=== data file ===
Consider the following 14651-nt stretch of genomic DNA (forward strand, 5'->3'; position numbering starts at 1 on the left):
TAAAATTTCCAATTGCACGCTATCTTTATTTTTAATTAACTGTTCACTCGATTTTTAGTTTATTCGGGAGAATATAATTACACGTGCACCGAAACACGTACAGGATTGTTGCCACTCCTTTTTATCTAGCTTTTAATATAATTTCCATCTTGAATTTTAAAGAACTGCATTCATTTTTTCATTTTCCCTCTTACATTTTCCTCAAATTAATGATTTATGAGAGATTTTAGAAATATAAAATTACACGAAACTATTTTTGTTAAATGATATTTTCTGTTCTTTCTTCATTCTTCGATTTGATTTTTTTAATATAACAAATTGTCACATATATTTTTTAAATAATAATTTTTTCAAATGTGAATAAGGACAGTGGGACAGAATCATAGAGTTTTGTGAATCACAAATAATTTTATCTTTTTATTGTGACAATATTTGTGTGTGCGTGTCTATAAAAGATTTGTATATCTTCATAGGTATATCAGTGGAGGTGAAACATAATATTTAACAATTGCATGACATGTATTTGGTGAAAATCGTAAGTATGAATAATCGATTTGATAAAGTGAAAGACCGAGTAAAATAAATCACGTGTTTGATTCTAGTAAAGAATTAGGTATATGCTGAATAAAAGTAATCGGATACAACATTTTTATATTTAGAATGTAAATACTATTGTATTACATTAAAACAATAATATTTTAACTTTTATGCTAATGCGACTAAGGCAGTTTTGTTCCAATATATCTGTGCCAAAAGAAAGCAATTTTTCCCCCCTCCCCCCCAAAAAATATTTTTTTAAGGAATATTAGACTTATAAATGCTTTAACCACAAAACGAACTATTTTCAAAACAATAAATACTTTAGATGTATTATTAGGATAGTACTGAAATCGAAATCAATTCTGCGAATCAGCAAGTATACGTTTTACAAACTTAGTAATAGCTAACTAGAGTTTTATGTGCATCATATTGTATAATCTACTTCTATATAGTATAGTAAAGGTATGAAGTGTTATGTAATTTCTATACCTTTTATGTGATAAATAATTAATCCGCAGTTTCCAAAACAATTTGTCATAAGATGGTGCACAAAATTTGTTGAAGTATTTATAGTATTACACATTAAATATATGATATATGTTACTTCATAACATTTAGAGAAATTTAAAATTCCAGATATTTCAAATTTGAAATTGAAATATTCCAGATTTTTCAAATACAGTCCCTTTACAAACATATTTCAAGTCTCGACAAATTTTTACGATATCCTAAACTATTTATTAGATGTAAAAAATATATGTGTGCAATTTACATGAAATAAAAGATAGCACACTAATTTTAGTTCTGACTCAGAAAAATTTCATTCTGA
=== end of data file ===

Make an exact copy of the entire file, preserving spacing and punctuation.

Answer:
Consider the following 14651-nt stretch of genomic DNA (forward strand, 5'->3'; position numbering starts at 1 on the left):
TAAAATTTCCAATTGCACGCTATCTTTATTTTTAATTAACTGTTCACTCGATTTTTAGTTTATTCGGGAGAATATAATTACACGTGCACCGAAACACGTACAGGATTGTTGCCACTCCTTTTTATCTAGCTTTTAATATAATTTCCATCTTGAATTTTAAAGAACTGCATTCATTTTTTCATTTTCCCTCTTACATTTTCCTCAAATTAATGATTTATGAGAGATTTTAGAAATATAAAATTACACGAAACTATTTTTGTTAAATGATATTTTCTGTTCTTTCTTCATTCTTCGATTTGATTTTTTTAATATAACAAATTGTCACATATATTTTTTAAATAATAATTTTTTCAAATGTGAATAAGGACAGTGGGACAGAATCATAGAGTTTTGTGAATCACAAATAATTTTATCTTTTTATTGTGACAATATTTGTGTGTGCGTGTCTATAAAAGATTTGTATATCTTCATAGGTATATCAGTGGAGGTGAAACATAATATTTAACAATTGCATGACATGTATTTGGTGAAAATCGTAAGTATGAATAATCGATTTGATAAAGTGAAAGACCGAGTAAAATAAATCACGTGTTTGATTCTAGTAAAGAATTAGGTATATGCTGAATAAAAGTAATCGGATACAACATTTTTATATTTAGAATGTAAATACTATTGTATTACATTAAAACAATAATATTTTAACTTTTATGCTAATGCGACTAAGGCAGTTTTGTTCCAATATATCTGTGCCAAAAGAAAGCAATTTTTCCCCCCTCCCCCCCAAAAAATATTTTTTTAAGGAATATTAGACTTATAAATGCTTTAACCACAAAACGAACTATTTTCAAAACAATAAATACTTTAGATGTATTATTAGGATAGTACTGAAATCGAAATCAATTCTGCGAATCAGCAAGTATACGTTTTACAAACTTAGTAATAGCTAACTAGAGTTTTATGTGCATCATATTGTATAATCTACTTCTATATAGTATAGTAAAGGTATGAAGTGTTATGTAATTTCTATACCTTTTATGTGATAAATAATTAATCCGCAGTTTCCAAAACAATTTGTCATAAGATGGTGCACAAAATTTGTTGAAGTATTTATAGTATTACACATTAAATATATGATATATGTTACTTCATAACATTTAGAGAAATTTAAAATTCCAGATATTTCAAATTTGAAATTGAAATATTCCAGATTTTTCAAATACAGTCCCTTTACAAACATATTTCAAGTCTCGACAAATTTTTACGATATCCTAAACTATTTATTAGATGTAAAAAATATATGTGTGCAATTTACATGAAATAAAAGATAGCACACTAATTTTAGTTCTGACTCAGAAAAATTTCATTCTGA